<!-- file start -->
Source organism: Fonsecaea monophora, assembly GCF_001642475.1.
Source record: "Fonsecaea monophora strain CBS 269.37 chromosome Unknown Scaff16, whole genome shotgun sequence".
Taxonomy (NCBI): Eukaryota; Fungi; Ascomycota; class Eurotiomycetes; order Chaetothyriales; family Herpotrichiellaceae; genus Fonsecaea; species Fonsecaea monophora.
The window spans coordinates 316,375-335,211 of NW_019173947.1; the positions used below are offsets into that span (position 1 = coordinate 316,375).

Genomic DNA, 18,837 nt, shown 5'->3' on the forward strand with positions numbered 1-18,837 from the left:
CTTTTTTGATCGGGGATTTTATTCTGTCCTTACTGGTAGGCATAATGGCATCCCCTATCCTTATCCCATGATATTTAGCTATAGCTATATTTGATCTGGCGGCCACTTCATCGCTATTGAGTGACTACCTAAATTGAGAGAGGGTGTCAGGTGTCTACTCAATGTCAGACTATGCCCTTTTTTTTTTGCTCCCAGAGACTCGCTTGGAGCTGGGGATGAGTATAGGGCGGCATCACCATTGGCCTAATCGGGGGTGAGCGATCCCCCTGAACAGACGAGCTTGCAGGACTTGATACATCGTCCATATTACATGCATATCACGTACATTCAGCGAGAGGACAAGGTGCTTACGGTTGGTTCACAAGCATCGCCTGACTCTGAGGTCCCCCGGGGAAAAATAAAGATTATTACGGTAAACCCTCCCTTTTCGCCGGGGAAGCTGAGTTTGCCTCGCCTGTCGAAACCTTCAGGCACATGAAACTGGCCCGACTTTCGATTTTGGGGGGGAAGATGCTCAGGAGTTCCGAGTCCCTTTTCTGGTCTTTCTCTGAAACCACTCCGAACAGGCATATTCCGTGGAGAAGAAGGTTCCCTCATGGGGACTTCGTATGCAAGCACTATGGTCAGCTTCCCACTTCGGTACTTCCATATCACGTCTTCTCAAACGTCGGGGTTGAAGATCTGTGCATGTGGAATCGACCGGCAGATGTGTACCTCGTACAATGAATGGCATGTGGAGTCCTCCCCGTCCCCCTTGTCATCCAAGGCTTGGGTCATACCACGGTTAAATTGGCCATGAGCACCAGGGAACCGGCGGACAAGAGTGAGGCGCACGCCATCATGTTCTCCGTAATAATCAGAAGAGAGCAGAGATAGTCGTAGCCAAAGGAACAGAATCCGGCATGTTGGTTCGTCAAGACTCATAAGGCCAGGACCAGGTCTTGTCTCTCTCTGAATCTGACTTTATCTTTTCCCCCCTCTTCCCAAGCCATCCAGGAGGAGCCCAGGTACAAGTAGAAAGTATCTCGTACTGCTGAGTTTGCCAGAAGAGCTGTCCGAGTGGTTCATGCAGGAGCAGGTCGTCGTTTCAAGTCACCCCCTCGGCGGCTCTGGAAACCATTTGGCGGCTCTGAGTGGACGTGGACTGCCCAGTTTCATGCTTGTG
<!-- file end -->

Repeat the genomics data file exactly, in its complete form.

Source organism: Fonsecaea monophora, assembly GCF_001642475.1.
Source record: "Fonsecaea monophora strain CBS 269.37 chromosome Unknown Scaff16, whole genome shotgun sequence".
Taxonomy (NCBI): Eukaryota; Fungi; Ascomycota; class Eurotiomycetes; order Chaetothyriales; family Herpotrichiellaceae; genus Fonsecaea; species Fonsecaea monophora.
The window spans coordinates 316,375-335,211 of NW_019173947.1; the positions used below are offsets into that span (position 1 = coordinate 316,375).

Genomic DNA, 18,837 nt, shown 5'->3' on the forward strand with positions numbered 1-18,837 from the left:
CTTTTTTGATCGGGGATTTTATTCTGTCCTTACTGGTAGGCATAATGGCATCCCCTATCCTTATCCCATGATATTTAGCTATAGCTATATTTGATCTGGCGGCCACTTCATCGCTATTGAGTGACTACCTAAATTGAGAGAGGGTGTCAGGTGTCTACTCAATGTCAGACTATGCCCTTTTTTTTTTGCTCCCAGAGACTCGCTTGGAGCTGGGGATGAGTATAGGGCGGCATCACCATTGGCCTAATCGGGGGTGAGCGATCCCCCTGAACAGACGAGCTTGCAGGACTTGATACATCGTCCATATTACATGCATATCACGTACATTCAGCGAGAGGACAAGGTGCTTACGGTTGGTTCACAAGCATCGCCTGACTCTGAGGTCCCCCGGGGAAAAATAAAGATTATTACGGTAAACCCTCCCTTTTCGCCGGGGAAGCTGAGTTTGCCTCGCCTGTCGAAACCTTCAGGCACATGAAACTGGCCCGACTTTCGATTTTGGGGGGGAAGATGCTCAGGAGTTCCGAGTCCCTTTTCTGGTCTTTCTCTGAAACCACTCCGAACAGGCATATTCCGTGGAGAAGAAGGTTCCCTCATGGGGACTTCGTATGCAAGCACTATGGTCAGCTTCCCACTTCGGTACTTCCATATCACGTCTTCTCAAACGTCGGGGTTGAAGATCTGTGCATGTGGAATCGACCGGCAGATGTGTACCTCGTACAATGAATGGCATGTGGAGTCCTCCCCGTCCCCCTTGTCATCCAAGGCTTGGGTCATACCACGGTTAAATTGGCCATGAGCACCAGGGAACCGGCGGACAAGAGTGAGGCGCACGCCATCATGTTCTCCGTAATAATCAGAAGAGAGCAGAGATAGTCGTAGCCAAAGGAACAGAATCCGGCATGTTGGTTCGTCAAGACTCATAAGGCCAGGACCAGGTCTTGTCTCTCTCTGAATCTGACTTTATCTTTTCCCCCCTCTTCCCAAGCCATCCAGGAGGAGCCCAGGTACAAGTAGAAAGTATCTCGTACTGCTGAGTTTGCCAGAAGAGCTGTCCGAGTGGTTCATGCAGGAGCAGGTCGTCGTTTCAAGTCACCCCCTCGGCGGCTCTGGAAACCATTTGGCGGCTCTGAGTGGACGTGGACTGCCCAGTTTCATGCTTGTG